Pine and Strawberry residents who want input on the water hookup moratorium and other recommendations regarding the two water systems need to attend an open meeting of the Arizona Corporation Commission scheduled for 9:30 a.m. Monday, Dec. 2 in Phoenix.
The meeting, which will be held in the commission’s main hearing room on the first level at 1200 W. Washington Street, could last all day depending on “who speaks and how long the commission lets them speak,” according to Heather Murphy, ACC public information officer.
“These meetings can go into the wee hours of Monday evening,” Murphy said.
Other items on the agenda, which Murphy described as “relatively sparse,” include a water rate increase for Litchfield Park and discussion regarding Qwest’s delay in implementing wholesale rate changes ordered by the commission.
Murphy recommends those who wish to speak limit their remarks to about three minutes.
“If everybody condenses their thoughts they wish to communicate to about three minutes, the commission won’t have to force the time limit,” Murphy said.
On the table will be a series of recommendations by the commission’s utilities division staff aimed at assessing, monitoring and addressing the water situation in Pine. The staff’s report refers to that situation as “critical” and “dire” and admits that it previously overestimated the ability of Pine Water Company to serve its customers.
- A total moratorium on new water hookups, which would rescind a decision made Nov. 16, 2001, to allow 25 new hookups per month.
“It is staff’s opinion that until a long-term permanent water source is developed by Pine Water, adding new connections to this system will only make a critical supply situation even worse,” the report says.
- Linking Strawberry’s water conservation stages to Pine’s based on the fact that the two systems are physically connected through the Project Magnolia pipeline.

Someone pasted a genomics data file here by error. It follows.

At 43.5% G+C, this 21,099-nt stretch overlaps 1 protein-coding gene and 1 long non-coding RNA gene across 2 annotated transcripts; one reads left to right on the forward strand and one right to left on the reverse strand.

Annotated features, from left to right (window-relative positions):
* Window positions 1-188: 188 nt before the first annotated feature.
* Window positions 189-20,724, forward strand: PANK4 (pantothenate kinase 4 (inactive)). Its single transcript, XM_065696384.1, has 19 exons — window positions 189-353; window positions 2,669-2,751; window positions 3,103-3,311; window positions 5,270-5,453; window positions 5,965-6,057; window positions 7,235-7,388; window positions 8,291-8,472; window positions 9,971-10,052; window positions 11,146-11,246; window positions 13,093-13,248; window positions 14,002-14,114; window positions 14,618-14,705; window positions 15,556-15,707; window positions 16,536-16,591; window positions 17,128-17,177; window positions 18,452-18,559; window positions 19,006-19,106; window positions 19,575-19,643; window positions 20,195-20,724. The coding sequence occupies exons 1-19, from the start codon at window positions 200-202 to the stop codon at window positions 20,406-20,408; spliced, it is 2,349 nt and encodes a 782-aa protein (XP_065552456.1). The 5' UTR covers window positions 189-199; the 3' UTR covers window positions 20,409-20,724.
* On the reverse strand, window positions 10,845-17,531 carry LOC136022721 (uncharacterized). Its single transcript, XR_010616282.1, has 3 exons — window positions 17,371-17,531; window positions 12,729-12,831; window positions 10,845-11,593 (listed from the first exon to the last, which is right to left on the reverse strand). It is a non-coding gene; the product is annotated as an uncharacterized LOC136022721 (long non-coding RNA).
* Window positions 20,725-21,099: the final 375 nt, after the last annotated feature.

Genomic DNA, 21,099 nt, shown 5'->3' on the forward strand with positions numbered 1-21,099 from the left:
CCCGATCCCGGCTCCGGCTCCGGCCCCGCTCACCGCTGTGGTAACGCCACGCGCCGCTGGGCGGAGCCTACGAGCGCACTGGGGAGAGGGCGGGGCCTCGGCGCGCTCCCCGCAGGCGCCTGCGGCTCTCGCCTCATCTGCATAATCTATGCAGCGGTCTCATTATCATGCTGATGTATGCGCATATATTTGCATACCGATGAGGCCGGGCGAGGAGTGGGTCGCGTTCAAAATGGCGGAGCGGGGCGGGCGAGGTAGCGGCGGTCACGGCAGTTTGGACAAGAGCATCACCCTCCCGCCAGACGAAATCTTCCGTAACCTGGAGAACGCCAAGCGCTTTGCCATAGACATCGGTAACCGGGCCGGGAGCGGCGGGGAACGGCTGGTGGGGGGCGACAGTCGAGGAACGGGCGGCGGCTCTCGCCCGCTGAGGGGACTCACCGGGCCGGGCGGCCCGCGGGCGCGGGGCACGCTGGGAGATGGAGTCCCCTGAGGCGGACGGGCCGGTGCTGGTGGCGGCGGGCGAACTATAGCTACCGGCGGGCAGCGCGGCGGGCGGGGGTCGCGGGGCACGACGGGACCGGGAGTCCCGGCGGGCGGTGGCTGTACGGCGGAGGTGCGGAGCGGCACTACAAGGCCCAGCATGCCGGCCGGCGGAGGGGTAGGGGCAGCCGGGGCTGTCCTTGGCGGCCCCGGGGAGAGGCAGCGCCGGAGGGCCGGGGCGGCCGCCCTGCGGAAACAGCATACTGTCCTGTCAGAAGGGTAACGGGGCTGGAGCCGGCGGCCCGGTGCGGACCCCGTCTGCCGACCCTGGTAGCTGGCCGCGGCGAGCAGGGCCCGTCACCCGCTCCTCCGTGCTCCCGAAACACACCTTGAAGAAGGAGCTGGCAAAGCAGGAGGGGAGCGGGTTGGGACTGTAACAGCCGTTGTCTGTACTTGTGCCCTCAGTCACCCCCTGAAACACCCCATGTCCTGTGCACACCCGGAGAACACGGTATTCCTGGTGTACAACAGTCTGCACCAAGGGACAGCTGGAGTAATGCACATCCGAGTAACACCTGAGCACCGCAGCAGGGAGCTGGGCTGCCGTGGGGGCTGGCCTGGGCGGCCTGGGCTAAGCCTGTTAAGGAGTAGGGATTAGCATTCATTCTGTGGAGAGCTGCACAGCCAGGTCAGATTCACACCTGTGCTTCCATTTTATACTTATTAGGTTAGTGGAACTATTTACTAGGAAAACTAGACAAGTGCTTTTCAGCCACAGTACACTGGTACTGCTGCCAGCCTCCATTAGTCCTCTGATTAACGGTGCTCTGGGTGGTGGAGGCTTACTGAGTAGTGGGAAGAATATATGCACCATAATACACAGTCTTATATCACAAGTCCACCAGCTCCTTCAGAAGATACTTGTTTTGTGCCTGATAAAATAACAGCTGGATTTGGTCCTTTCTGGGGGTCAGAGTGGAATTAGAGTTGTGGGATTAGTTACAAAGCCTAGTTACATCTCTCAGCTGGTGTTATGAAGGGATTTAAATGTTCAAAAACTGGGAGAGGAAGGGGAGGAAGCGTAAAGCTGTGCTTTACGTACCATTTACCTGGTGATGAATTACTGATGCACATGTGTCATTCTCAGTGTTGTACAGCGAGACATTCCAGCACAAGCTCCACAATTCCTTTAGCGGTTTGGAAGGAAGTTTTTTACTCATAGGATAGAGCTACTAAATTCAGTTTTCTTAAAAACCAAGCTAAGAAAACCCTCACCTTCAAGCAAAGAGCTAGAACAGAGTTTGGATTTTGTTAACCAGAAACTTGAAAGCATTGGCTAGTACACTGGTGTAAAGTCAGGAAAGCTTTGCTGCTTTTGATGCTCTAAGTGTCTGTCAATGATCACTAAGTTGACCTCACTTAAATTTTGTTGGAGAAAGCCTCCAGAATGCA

“Specifically, at any given time, the curtailment stage of the Strawberry system should be one stage less than that existing in Pine Water whenever Pine Water is in any stage other than Stage 1,” the report says. “In other words, if Pine Water is in Stage 4, Strawberry Water should be in Stage 3.”
- Requiring Pine Water Company to file a detailed plan addressing the long-term solutions to its water situation.
“This plan should include such details as ... specific plant additions (raw water storage reservoir, new finished water storage tanks, use of Central Arizona Project water, interconnections with other water systems, new wells, etc.) and specific timeframes as to when these additions will be operable,” the report says.
- Requiring Pine Water Company to file a full rate case using a Dec. 31, 2002 test year.
“This rate case could be used to develop some innovative rate design that would further promote conservation and/or provide the company with additional revenues by which to pursue solutions to the chronic water shortage problems,” the report says.
- Require Pine Water Company to file a revised curtailment plan tariff.
“In layman’s language,” Murphy said, “what the commission is requiring all the water utilities that we regulate to do is submit, in writing, a plan to deal with water outages and shortages representing various degrees of seriousness hat actions the company will take in the event of an outage or shortage, everything from technical malfunctions to, ‘Hey folks, the water just isn’t there.’”
In the report, staff suggests that Pine Water Company might want to modify the tariff to allow implementation of mandatory curtailment measures in Stage 4 instead of Stage 5.
- Require Pine Water Company to report regularly (on May 15 and Oct. 15 each year) to the commission on its progress in solving the water problem.
- Require Pine Water Company to develop a customer education plan.
“Pine Water should be required to provide educational and informational material to its customers on a regular basis, e.g., quarterly,” the report says.
- Require staff to submit a recommendation on continuing the moratorium no later than Dec. 31, 2005.
Brooke Utilities, which owns both Pine and Strawberry water companies, issued a press release indicating its opposition to the recommendations. A spokesperson for Brooke said the company intends to introduce alternative recommendations of its own and that the company hopes to compromise with the commission at the meeting Monday.
“We see a glimmer of hope, and we hope to persuade the commissioners to our way of thinking,” the spokesperson said. “We’ll pick and choose our battles.”
In the press release, Brooke’s assessment of the Pine water situation was bleak.
“Plain and simple, Pine does not have enough water to support the summer-time population,” the Brooke release said.
“The water situation in these communities is precarious,” she said. “There are shallow, isolated pockets of water, and the geography of the area (makes it) very much dependent on winter snowfall.”
Both Murphy and Brooke Utilities emphasized that major decisions will probably not be made at the Monday hearing.